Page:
Major Offshore Wind Projects off the East Coast Progressing: What’s Next?

By Will Poston, Policy Consultant

By now, you’ve likely heard something or other about the prospect of commercial-sized offshore wind farms coming to the U.S. Northeast, Mid-Atlantic, and beyond. Make no mistake—we at ASGA are fish people, not energy gurus, and were less than enchanted at the need to come up to speed on an entirely new industry. Nevertheless, we recognize the fact that offshore wind is coming to our coasts, and fast, and we can’t just sit on the sidelines. Our plan is to be constructive participants in the process and ensure that offshore wind development is as compatible as possible with fisheries and fisheries science, marine environments, and coastal communities.

To that end, last spring we developed an offshore wind policy platform, whose overriding message is the need to conduct offshore wind development according to the best available science while minimizing impacts to our marine ecosystems.

All the while, the current administration continues to make offshore wind development—and combatting climate change more generally—a top priority, as evidenced by recent events. On November 24th, the Department of the Interior, which includes the Bureau of Ocean Energy Management (BOEM), announced the approval of the second commercial-scale offshore wind farm in the United States—Orsted’s South Fork Wind Farm. South Fork is located 35 miles east of Montauk and 19 miles southeast of Block Island. The 12-turbine project is slated to begin construction in early 2022. You may remember that the first commercial offshore wind farm, the 62-turbine Vineyard Wind 1 12 miles south of Martha’s Vineyard, was approved last May, and is expected to be completed in 2023.

These are the only two commercial projects currently approved, but there are more than a dozen making their way through the permitting process that could lead to around 2000 turbines in the ocean from Massachusetts to North Carolina, as the table below illustrates. And just last week, the Biden administration announced an upcoming Offshore Wind Area auction for 480,000 acres in the New York Bight off of New York and New Jersey.

BOEM’s offshore wind pipeline. Additional projects are in the works or have submitted construction plans. For reference, NOIs (Notice of Intent to prepare an Environmental Impact Statement) is a key time for public comment, and the ROD (Record of Decision) is when BOEM’s final decision is anticipated.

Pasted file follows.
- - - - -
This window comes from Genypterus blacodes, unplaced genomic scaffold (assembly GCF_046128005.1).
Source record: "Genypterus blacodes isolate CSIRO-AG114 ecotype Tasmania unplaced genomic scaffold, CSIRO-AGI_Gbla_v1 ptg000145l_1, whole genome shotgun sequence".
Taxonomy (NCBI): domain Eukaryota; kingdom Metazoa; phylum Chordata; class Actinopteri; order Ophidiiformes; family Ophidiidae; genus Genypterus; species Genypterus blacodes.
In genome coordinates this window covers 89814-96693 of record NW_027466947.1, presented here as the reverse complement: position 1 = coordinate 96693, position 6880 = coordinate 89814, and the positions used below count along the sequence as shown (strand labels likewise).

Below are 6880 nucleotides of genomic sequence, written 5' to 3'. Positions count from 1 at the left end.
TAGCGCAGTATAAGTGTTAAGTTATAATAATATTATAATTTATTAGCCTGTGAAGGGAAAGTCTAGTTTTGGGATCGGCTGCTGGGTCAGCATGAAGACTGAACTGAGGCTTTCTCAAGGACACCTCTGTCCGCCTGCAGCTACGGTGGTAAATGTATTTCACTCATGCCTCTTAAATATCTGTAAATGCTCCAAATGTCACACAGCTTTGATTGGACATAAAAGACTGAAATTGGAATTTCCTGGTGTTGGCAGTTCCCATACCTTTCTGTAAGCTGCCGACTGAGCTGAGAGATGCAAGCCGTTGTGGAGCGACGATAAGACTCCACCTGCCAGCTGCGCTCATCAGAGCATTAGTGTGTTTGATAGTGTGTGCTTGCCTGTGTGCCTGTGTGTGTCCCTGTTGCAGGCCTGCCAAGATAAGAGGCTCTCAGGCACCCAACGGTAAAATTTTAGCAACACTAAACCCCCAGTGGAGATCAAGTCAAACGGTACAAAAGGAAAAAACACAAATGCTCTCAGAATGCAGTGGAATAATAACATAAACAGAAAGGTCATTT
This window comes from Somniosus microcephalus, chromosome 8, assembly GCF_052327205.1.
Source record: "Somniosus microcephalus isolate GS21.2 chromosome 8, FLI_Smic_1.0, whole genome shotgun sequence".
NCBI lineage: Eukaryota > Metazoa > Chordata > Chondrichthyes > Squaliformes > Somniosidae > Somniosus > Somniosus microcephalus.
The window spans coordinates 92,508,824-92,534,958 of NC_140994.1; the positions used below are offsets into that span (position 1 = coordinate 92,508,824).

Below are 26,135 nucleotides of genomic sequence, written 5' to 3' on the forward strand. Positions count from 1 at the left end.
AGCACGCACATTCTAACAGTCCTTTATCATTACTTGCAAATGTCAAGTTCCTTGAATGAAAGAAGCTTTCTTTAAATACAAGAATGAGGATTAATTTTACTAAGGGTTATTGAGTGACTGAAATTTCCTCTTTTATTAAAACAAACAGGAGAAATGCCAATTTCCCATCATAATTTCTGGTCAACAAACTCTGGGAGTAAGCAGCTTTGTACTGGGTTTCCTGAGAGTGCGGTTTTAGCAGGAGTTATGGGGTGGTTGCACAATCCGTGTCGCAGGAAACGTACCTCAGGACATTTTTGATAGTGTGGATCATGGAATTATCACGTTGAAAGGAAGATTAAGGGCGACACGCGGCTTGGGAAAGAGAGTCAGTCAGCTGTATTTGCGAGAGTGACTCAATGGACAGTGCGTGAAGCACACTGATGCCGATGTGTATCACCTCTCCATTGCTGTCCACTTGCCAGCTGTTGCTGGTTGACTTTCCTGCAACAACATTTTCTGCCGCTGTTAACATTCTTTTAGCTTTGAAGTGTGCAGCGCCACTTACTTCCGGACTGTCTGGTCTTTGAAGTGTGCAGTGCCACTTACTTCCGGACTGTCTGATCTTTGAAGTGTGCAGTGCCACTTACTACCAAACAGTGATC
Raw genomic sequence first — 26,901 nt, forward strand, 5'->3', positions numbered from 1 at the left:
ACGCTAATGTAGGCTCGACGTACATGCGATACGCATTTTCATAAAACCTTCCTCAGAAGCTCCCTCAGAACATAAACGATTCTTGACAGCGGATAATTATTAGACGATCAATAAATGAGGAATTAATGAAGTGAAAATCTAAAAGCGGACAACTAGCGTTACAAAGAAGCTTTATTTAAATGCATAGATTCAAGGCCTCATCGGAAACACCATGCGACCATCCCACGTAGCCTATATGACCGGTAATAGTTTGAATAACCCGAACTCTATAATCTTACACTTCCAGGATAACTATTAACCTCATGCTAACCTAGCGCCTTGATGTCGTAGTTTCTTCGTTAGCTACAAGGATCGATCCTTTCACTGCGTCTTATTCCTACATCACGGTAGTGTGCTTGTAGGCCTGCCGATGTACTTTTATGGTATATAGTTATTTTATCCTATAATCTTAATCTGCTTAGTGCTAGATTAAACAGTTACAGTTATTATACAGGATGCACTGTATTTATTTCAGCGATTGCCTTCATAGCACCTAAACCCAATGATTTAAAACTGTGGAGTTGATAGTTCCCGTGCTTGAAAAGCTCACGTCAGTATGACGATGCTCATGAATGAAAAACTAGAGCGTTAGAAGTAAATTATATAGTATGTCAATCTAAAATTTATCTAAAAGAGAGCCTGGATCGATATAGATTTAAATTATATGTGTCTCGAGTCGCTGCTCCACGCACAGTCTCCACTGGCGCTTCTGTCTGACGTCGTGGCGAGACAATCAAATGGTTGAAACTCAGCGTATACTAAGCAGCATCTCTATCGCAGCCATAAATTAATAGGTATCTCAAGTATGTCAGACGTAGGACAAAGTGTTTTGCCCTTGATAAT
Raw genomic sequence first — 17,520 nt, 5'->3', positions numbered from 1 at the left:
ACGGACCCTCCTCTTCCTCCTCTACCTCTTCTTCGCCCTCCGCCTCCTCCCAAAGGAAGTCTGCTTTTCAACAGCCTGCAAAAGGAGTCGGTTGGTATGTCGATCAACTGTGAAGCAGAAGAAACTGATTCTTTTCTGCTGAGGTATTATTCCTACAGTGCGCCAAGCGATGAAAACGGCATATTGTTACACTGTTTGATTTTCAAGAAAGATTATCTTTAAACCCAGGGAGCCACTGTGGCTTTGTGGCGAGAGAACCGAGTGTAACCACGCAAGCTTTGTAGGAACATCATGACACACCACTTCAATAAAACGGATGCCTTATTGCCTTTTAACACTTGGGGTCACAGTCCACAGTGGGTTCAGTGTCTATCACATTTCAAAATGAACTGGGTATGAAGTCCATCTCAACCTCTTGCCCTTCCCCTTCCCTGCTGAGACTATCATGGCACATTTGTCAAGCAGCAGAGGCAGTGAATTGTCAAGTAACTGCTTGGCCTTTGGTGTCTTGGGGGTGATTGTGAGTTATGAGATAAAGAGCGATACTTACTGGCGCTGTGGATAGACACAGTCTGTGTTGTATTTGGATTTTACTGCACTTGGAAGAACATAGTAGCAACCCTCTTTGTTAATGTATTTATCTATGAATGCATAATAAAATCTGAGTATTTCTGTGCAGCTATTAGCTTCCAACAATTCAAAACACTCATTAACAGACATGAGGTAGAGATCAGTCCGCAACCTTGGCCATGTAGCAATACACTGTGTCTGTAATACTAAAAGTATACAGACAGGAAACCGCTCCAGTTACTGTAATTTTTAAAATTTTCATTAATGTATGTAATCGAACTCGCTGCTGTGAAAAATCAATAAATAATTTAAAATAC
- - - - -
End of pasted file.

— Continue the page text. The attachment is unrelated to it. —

In addition, BOEM recently began identifying three new areas for potential wind development off of Delaware, Maryland, Virginia, and North Carolina—the Central Atlantic Planning Area. Granted, this is the earliest stage in BOEM’s leasing process, and these areas, outlined in red below, will be significantly narrowed down. It’s also worth mentioning that BOEM is working to bring offshore wind to the South Atlantic off the Carolinas, Gulf of Mexico and the Pacific west coast.

MapDescription automatically generated
The BOEM Central Atlantic Planning Area (in red).

Impacts to Fisheries: What We Know (And What We Don’t)

How might all this impact our oceans and fisheries? We know that the few turbine structures in U.S. waters are exhibiting an artificial reef effect and are attracting marine life. From a fisherman’s perspective, this can mean more opportunities to target structure-loving species like black sea bass and mahi mahi. At this point, however, there’s still a lot that we don’t know and that we won’t know until after more projects are in the water—underscoring the importance of having robust, standardized monitoring in place to detect impacts. And while we may be able to take some lessons learned from wind projects in Europe, some of the takeaways may not translate to the unique oceanography and fisheries off our coast.

Currently, there are two pilot projects in the water—the five-turbine Block Island Wind Farm off Rhode Island and the two-turbine Coastal Virginia Offshore Wind Project off Virginia Beach. But these pilot projects only involve seven wind turbines, and only two (off VA) are in federal waters. So, while we’ll be able to understand how marine life responds to individual structures in these two locations, the true impacts at scale will still be largely unknown.

Scientists know that there will be short-term impacts associated with construction activities (e.g., securing turbines to the seabed and laying submarine transmission cables). These short-term impacts may include, among other things, noise and vibration as well as sediment transport. Additionally, there will be temporary exclusion zones for recreational and commercial boaters during construction periods. During BOEM meetings and public webinar, BOEM staff have repeatedly stated that recreational and commercial boaters will not permanently lose access to the wind farm areas. However, many stakeholders remain cautious and would prefer hard assurances from BOEM and the U.S. Coast Guard that access will be preserved.

Another important question, both for ecosystems and fisheries, deals with the long-term, cumulative impacts. Because there are no commercial-sized wind farms off our coast yet, the scientific community does not have many answers at this time. As such, we’re intent on continuing to track the scientific community’s work on how offshore wind could affect fish migrations, ecosystem composition, and fishing effort through impacts such as, but not limited to, electromagnetic fields from submarine cables, construction and operational noise, vessel traffic, and wind and ocean current alterations.